Hurricane Sandy disrupts northeastern distribution

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Wholesale produce distribution in the Northeast remains in limbo in the aftermath of Hurricane Sandy.

Distributors aren’t certain how long business will remain at a standstill after the Category I hurricane slammed into New York and New Jersey, devastating homes and businesses and closing supermarkets and restaurants.

The Oct. 29-30 “superstorm” prompted the closing of the New York and Philadelphia terminal markets, which escaped damage and reopened Oct. 31.

The storm disrupted produce distribution for Northeastern wholesalers and grower-shippers throughout the U.S.

“It’s a mess,” Chris Armata, president of E. Armata Inc., a wholesaler on the Hunts Point Terminal Market, said Oct. 31. “Some customers are ordering and some are then cancelling because their power has yet to be turned on. In many areas, particularly on Long Island, many retailers and most restaurants are closed.

“Overall, business is very slow with the unknown power situation. We have no idea how business will be. It’s so uncertain. We don’t know whether to order or not and we have inventory that we still need to sell through.”

Mike Maxwell, president of Philadelphia-based Procacci Bros Sales Corp., said the issue isn’t so much storm damage, but lack of power and said many chain stores throughout the Northeast remain closed.

Maxwell said some stores likely won’t reopen until Nov. 3-4 while sand remains at the doorsteps of others.

“If you’re out of power, you will end up throwing out all your produce,” Maxwell said Oct. 31. “There’s a lot of pressure on the stores now. They can’t get their people in to work. Once they do get in, they’re all in clean-up mode, not operations. There are a lot of things being pushed-back. It’s very hectic out there.”

Maxwell said stores also await visits by insurance adjusters before resuming operations.

He said he couldn’t speculate on when business would return to normal, but said it could be up to a week.

Maxwell said the stores that are open are doing brisk business but said distributors can’t deliver to many Long Island customers because the secondary highways and roadways remain blocked.

Ken Gilliland, director of transportation and international trade for Western Growers, Irvine, Calif., said it could take several days before shippers determine how the road closures, delays at receivers caused by power shortages, lack of return equipment and higher rates following tighter truck availability could affect shippers.

“Everything is still kind of moving now and shipments are still going,” Gilliland said Oct. 31. “We haven’t had any issues raised by any of our members saying they’re running into difficulty getting equipment. If equipment is kind of stuck and not moving, it will be a ripple effect and will either bunch-up or catch-up and be a time when things could get tight and rates might spike for a little then.”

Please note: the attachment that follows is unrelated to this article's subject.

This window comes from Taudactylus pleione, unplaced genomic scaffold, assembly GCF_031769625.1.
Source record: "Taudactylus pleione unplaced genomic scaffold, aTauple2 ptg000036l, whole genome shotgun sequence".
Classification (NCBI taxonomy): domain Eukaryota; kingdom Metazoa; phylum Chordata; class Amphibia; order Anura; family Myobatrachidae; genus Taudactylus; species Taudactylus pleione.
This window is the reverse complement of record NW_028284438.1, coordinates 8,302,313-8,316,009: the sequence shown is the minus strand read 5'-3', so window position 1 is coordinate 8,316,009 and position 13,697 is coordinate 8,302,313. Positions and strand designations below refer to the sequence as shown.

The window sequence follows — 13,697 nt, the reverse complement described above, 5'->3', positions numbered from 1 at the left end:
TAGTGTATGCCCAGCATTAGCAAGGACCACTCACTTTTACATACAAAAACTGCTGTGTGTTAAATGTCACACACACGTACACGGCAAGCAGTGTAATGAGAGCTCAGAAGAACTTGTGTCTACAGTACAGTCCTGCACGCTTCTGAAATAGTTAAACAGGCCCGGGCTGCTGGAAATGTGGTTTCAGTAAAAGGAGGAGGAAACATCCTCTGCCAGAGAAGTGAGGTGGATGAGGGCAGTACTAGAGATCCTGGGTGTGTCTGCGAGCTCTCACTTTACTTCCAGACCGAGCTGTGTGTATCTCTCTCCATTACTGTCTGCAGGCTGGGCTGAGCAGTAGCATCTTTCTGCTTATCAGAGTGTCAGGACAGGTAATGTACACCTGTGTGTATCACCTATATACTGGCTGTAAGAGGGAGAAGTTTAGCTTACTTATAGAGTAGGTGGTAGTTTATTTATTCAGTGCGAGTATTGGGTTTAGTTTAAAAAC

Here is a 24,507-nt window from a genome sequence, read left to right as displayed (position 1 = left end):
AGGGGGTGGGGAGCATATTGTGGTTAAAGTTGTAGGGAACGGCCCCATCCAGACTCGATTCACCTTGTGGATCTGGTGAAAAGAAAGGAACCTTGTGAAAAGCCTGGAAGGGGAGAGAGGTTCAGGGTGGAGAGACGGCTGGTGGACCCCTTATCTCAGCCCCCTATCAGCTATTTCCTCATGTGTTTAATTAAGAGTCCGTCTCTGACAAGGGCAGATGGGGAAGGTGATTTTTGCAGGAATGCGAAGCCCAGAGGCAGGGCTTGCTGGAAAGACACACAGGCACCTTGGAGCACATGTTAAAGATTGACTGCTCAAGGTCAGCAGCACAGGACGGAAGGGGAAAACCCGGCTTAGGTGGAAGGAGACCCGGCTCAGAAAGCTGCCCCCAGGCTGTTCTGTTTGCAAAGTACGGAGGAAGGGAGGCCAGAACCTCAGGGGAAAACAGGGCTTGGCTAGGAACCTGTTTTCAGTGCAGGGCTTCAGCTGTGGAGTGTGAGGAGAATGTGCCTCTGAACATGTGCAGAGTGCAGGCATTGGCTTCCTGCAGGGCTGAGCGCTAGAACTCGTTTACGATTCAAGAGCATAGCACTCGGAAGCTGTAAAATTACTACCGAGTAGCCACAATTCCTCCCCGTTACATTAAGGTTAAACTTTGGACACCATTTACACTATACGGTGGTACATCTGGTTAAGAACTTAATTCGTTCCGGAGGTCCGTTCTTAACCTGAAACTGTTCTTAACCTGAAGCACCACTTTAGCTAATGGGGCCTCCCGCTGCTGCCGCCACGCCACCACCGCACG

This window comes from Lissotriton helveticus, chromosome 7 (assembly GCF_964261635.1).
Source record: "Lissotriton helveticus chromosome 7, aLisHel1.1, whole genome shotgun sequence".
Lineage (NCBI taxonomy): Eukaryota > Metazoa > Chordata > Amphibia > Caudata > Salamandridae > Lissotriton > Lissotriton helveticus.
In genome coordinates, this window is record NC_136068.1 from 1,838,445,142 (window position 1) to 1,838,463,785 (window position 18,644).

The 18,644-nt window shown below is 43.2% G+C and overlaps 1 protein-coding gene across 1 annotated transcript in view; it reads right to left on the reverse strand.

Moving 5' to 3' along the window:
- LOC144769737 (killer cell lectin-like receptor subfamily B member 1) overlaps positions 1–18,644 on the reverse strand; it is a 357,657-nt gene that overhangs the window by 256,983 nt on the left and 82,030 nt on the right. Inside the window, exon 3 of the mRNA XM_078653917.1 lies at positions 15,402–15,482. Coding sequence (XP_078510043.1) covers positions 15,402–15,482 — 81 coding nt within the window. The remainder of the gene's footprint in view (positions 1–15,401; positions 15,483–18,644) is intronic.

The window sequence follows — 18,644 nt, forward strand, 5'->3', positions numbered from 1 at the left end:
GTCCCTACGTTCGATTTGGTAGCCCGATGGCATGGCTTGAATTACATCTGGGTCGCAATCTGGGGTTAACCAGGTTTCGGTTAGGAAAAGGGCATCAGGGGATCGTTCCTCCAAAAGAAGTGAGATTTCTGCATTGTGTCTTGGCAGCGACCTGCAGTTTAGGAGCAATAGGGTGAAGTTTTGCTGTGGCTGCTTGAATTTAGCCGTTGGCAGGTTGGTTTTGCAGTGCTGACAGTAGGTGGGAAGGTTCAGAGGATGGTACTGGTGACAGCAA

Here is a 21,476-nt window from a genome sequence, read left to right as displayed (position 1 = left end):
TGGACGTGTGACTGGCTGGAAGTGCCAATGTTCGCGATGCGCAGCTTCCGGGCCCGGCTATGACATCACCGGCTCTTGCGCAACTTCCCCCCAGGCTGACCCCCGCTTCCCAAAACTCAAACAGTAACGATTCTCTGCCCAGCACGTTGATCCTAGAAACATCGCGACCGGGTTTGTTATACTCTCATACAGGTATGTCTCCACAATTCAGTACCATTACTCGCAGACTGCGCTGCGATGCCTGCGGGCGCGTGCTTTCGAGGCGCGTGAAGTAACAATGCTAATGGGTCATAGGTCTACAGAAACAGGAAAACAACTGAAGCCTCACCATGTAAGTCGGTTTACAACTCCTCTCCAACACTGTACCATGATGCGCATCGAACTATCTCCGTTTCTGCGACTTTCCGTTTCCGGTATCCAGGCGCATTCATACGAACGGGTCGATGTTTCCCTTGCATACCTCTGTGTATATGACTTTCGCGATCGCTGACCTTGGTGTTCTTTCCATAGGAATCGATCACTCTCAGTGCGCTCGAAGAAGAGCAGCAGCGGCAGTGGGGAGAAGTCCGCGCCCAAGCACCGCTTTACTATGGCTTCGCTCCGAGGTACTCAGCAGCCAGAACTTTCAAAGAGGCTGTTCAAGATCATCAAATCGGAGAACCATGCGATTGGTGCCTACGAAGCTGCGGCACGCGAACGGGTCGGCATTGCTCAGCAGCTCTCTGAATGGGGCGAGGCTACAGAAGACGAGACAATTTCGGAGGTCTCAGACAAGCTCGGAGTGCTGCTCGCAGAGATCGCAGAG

Grower-shippers are seeing a stoppage of orders.

“With the markets being shut down and people not at work, a lot aren’t able to get back from the (Produce Marketing Association’s Fresh Summit 2012) and it has been tough to communicate,” Matt Reel, director of sales for IMG Citrus Inc., Vero Beach, Fla., said Oct. 31.

The hurricane didn’t damage Boston’s New England Produce Market and the area’s restaurants and supermarkets escaped power outages and closings, said Bill Maheras, sales manager for Chelsea, Mass.-based J. Maheras Potato & Onion.

“There were a couple of places that had phones and Internet up and down a bit, but there wasn’t any direct damage,” he said Oct. 31. “Things just kind of slowed down for a few days because distribution centers weren’t going full-tilt.”

Waves as high as eight feet damaged Long Island and coastal areas surrounding the Bronx market.

“Long Island is a disaster,” Alfie Badalamenti, vice president of Coosemans New York Inc., said Oct. 30. “We have no power (in Long Island). Everyone got hit real bad. All the supermarkets are empty here, especially in Long Island. People bought everything from A-Z before the storm. If don’t have any power, they won’t buy any product. I am sure they will have to fill the stores again, so things should go back to normal.”

Southern New Jersey’s fall production regions escaped serious damage, despite the hurricane making landfall within 35 miles of the fields.

“We were up all night waiting for it to come through, but were so surprised and expected damage,” Jamie Graiff, partner and sales manager of Newfield, N.J.-based Daniel Graiff Farms LLC, said Oct. 31. ”The six to seven inches of rain damaged baby arugula and baby spinach fields, but the major crop areas didn’t get a lot of damage.”

Ryan Flaim of R&R Flaim Next Generation Produce LLC, Vineland, N.J., said the storm didn’t disrupt greens and vegetable harvests.

“We fared very well considering the conditions,” Flaim said Oct. 30.


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